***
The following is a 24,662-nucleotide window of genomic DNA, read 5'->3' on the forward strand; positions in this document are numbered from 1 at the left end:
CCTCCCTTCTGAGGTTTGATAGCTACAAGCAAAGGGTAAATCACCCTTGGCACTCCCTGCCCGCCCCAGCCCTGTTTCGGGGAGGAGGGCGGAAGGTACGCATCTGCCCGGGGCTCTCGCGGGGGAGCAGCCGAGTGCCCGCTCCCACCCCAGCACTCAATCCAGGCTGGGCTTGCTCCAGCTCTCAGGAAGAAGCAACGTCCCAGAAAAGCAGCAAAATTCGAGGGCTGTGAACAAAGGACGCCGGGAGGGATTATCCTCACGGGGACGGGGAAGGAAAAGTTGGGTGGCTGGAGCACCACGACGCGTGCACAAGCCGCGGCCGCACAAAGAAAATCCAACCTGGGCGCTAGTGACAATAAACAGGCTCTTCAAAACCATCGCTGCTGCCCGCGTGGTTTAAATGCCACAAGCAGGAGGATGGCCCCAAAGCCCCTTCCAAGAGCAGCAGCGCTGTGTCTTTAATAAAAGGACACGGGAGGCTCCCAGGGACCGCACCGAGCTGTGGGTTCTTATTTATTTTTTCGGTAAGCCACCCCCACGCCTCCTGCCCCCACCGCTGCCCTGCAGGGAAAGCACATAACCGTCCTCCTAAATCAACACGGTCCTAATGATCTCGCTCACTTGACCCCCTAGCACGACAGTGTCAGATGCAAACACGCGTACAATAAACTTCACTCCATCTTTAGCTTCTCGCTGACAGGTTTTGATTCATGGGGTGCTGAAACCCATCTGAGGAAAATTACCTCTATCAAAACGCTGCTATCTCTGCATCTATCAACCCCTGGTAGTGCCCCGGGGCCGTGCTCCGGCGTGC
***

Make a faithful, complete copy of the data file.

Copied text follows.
The following is a 24,662-nucleotide window of genomic DNA, read 5'->3' on the forward strand; positions in this document are numbered from 1 at the left end:
CCTCCCTTCTGAGGTTTGATAGCTACAAGCAAAGGGTAAATCACCCTTGGCACTCCCTGCCCGCCCCAGCCCTGTTTCGGGGAGGAGGGCGGAAGGTACGCATCTGCCCGGGGCTCTCGCGGGGGAGCAGCCGAGTGCCCGCTCCCACCCCAGCACTCAATCCAGGCTGGGCTTGCTCCAGCTCTCAGGAAGAAGCAACGTCCCAGAAAAGCAGCAAAATTCGAGGGCTGTGAACAAAGGACGCCGGGAGGGATTATCCTCACGGGGACGGGGAAGGAAAAGTTGGGTGGCTGGAGCACCACGACGCGTGCACAAGCCGCGGCCGCACAAAGAAAATCCAACCTGGGCGCTAGTGACAATAAACAGGCTCTTCAAAACCATCGCTGCTGCCCGCGTGGTTTAAATGCCACAAGCAGGAGGATGGCCCCAAAGCCCCTTCCAAGAGCAGCAGCGCTGTGTCTTTAATAAAAGGACACGGGAGGCTCCCAGGGACCGCACCGAGCTGTGGGTTCTTATTTATTTTTTCGGTAAGCCACCCCCACGCCTCCTGCCCCCACCGCTGCCCTGCAGGGAAAGCACATAACCGTCCTCCTAAATCAACACGGTCCTAATGATCTCGCTCACTTGACCCCCTAGCACGACAGTGTCAGATGCAAACACGCGTACAATAAACTTCACTCCATCTTTAGCTTCTCGCTGACAGGTTTTGATTCATGGGGTGCTGAAACCCATCTGAGGAAAATTACCTCTATCAAAACGCTGCTATCTCTGCATCTATCAACCCCTGGTAGTGCCCCGGGGCCGTGCTCCGGCGTGC